Follow the Light

Sermon delivered January 6, 2019 by Joliene Wade Gatlin, MDiv, at Peace United Church of Christ
When I was younger, the only thing I really knew about Jesus was the manger story. My grandparents had the manger scene with little porcelain figures and a manger my grandfather had made of wood and newspaper. I knew about this little holy family, and that the stories said Jesus was born in this manger-thing (I mean, what even is a manger?), and that there were animals and a shepherd and 3 wise men or magi.

I was basically the only Bible story I knew. For those of you who don’t know, I wasn’t raised in a religious environment. I grew up among my Irish Catholic family in California, but my parents left their religions of birth. So my younger sisters and I had only been to church a handful of times as kids, and I really couldn’t tell you what happened. I was mostly playing with She-Ra dolls in the pews.

My grandma and grandpa had this big painting of Jesus in their bedroom. I was at their house all the time because mother’s parents, the Irish Catholic ones, while my parents were at work.

Well, when I was little, I thought it was my dad. Because all I really knew Jesus was that little baby-in-a-manger Jesus that sat on my grandparents’ piano at Christmas time.

So when I was little, I knew very little about Jesus. I knew he was important, I knew Christmas as supposed to have been his birthday and perhaps apart from a couple anecdotes, all I knew was the simple Christmas story– Jesus was born in that manger thing and the magi followed a star to bring him gifts that sounded fancy. I knew gold was fancy, so I figured frankincense and myrrh must have been, too.

And they are fancy. They’re gifts that were for kings. Back in the time and place of Jesus, a King was really the most powerful and important thing you could be, which is what this story is trying to tell us. But Jesus clearly isn’t an actual king.

The passage mentions King Herod, right?

But this baby, with a strange birth, born a very poor refugee, is important and powerful, but in a way wholly unlike what power looked like at that time, right? Powerful people are born in big, fancy places, not among farm animals to a scandalized woman. But these wise men give these super fancy gifts to Jesus.

It’s flipping ideas of power at the time on their heads. It’s royal offerings to a poor child. It’s setting the stage for someone who will challenge power and claim that true power is among the people, maybe even among the animals, and comes from something else.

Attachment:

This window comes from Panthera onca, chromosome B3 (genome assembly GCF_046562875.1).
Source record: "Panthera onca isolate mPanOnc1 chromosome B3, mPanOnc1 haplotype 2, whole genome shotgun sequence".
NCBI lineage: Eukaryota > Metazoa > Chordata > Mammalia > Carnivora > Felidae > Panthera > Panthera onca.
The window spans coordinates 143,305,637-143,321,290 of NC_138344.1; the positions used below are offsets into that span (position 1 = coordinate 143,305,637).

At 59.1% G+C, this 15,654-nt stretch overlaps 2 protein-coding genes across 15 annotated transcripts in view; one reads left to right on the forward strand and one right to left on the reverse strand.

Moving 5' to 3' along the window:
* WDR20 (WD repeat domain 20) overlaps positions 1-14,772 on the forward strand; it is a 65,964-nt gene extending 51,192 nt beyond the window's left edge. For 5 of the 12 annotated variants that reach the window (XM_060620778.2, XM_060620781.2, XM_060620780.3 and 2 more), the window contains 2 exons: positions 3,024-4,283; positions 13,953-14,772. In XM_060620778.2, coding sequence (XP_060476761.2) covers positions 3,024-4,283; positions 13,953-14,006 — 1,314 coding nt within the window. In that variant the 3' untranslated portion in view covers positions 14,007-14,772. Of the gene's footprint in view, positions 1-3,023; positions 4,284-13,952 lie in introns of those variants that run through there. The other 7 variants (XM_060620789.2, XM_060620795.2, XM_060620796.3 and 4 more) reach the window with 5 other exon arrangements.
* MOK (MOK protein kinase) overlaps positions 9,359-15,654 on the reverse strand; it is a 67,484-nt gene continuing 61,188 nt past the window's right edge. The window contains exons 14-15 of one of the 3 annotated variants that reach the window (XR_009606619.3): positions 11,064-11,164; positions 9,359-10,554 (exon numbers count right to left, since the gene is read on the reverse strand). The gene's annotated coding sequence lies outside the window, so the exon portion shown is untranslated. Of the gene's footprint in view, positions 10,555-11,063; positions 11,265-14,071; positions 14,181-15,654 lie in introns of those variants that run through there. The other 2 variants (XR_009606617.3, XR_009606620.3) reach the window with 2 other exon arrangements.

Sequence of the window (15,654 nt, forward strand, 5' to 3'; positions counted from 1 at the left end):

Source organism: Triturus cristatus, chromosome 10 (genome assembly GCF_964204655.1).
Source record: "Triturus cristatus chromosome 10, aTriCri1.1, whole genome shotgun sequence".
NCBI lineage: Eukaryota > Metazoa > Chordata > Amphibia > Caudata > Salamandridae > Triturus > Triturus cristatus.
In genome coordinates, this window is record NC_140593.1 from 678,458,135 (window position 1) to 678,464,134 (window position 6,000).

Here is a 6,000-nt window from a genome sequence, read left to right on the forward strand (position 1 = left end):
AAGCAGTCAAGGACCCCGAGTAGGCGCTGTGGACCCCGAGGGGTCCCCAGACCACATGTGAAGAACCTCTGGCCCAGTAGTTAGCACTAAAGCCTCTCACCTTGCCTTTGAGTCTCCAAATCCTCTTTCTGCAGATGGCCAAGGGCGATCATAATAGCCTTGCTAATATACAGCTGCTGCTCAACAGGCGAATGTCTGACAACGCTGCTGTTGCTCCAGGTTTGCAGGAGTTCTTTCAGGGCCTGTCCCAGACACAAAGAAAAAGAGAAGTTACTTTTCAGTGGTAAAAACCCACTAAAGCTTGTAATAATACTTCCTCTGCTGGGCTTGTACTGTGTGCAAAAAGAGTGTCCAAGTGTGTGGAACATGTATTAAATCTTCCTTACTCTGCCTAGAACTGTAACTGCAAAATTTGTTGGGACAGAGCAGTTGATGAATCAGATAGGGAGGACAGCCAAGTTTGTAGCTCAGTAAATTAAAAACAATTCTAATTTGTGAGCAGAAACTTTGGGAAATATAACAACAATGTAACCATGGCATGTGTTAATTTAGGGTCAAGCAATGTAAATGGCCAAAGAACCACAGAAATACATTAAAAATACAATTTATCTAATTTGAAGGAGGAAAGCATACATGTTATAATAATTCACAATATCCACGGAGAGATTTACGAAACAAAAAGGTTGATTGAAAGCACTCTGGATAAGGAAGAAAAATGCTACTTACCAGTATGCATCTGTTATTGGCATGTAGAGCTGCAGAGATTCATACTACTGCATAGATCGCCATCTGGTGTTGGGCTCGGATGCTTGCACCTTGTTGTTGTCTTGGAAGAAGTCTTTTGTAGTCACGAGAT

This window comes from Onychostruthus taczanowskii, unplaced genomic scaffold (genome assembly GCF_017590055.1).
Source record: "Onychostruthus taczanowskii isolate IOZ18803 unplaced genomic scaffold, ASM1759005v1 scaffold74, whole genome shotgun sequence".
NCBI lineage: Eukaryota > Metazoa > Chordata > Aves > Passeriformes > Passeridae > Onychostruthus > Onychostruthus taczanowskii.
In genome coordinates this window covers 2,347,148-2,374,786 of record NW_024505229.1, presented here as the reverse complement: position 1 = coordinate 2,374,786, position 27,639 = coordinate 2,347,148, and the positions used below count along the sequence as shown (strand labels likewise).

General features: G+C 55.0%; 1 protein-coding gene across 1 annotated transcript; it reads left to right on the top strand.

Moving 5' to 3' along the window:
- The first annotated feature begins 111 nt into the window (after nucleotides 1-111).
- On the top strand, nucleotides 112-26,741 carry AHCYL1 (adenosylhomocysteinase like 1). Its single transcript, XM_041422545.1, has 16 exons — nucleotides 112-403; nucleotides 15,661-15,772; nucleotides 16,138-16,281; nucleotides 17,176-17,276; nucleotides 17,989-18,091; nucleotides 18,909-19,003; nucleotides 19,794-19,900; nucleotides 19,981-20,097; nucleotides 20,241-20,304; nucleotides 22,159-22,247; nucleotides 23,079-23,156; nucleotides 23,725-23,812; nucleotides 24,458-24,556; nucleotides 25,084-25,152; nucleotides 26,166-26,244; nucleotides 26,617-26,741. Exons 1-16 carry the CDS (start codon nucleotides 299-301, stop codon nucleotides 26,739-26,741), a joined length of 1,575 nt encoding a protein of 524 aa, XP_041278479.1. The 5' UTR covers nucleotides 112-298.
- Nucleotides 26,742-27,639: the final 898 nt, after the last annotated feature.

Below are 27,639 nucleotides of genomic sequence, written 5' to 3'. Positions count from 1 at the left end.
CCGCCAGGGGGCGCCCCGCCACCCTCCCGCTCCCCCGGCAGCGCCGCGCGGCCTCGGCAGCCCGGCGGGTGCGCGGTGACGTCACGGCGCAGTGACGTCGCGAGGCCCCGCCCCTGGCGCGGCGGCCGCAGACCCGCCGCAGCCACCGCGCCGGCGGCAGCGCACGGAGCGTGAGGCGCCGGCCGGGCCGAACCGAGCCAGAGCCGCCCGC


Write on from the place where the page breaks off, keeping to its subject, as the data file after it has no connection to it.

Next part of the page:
It’s calling for a different way of looking at things, a different way of leading.

When I think about what’s going on in our world, I think I kind of feel like the writer of the Gospel of Matthew. I’m not super happy with all of our leaders right now– I think some of them are pretty terrible.

The Gospel of Matthew was written during a time of struggling powers. In those early times in Christian history, the communities that followed Jesus were doing something pretty different.

And these communities tell stories of leadership that says “NO” to an ugly use of power and decides to share wealth with a poor family.

They celebrate weekly feasts at which ALL KINDS of people– rich, poor, indentured, free, Roman citizens and occupied peoples, those healthy and sick– all together… which was super taboo at the time.

And this kind of thinking starts from the very beginning of the story, right?

This story with the 3 magi is only in two gospels and we have very few stories from Jesus’ early life. I don’t know if this story happened this way– it probably didn’t happen this way– but I think it’s true.

These magi or astrologers find a different way. They don’t go back to King Herod. They choose the path of light and life and giving extravagantly. They know where the true power lies– humility, respect, sharing– using power for good and resisting power when it does things wrong. They give what they have of value to Jesus before they go back home.

When I think of this story, I always ask of myself, “What do I have to give?”

So I want to share a poem that helps me think about how I can best serve:

This is “Clearing” by Martha Postlewaite

Do not try to save

the whole world

or do anything grandiose.

Instead, create a clearing

in the dense forest of your life

and wait there

patiently,

until the song

that is your life

falls into your own cupped hands

and you recognize and greet it.

Only then will you know

how to give yourself

to this world

so worthy of rescue.

So my hope for this year is that we all find ways to best give of ourselves, whatever that means. Whether it’s to turn around your story and flip expectations, to give extravagantly and unexpectedly, or … or and/or… to continue trekking forward toward whatever light we’re following.

May it be so.

Amen.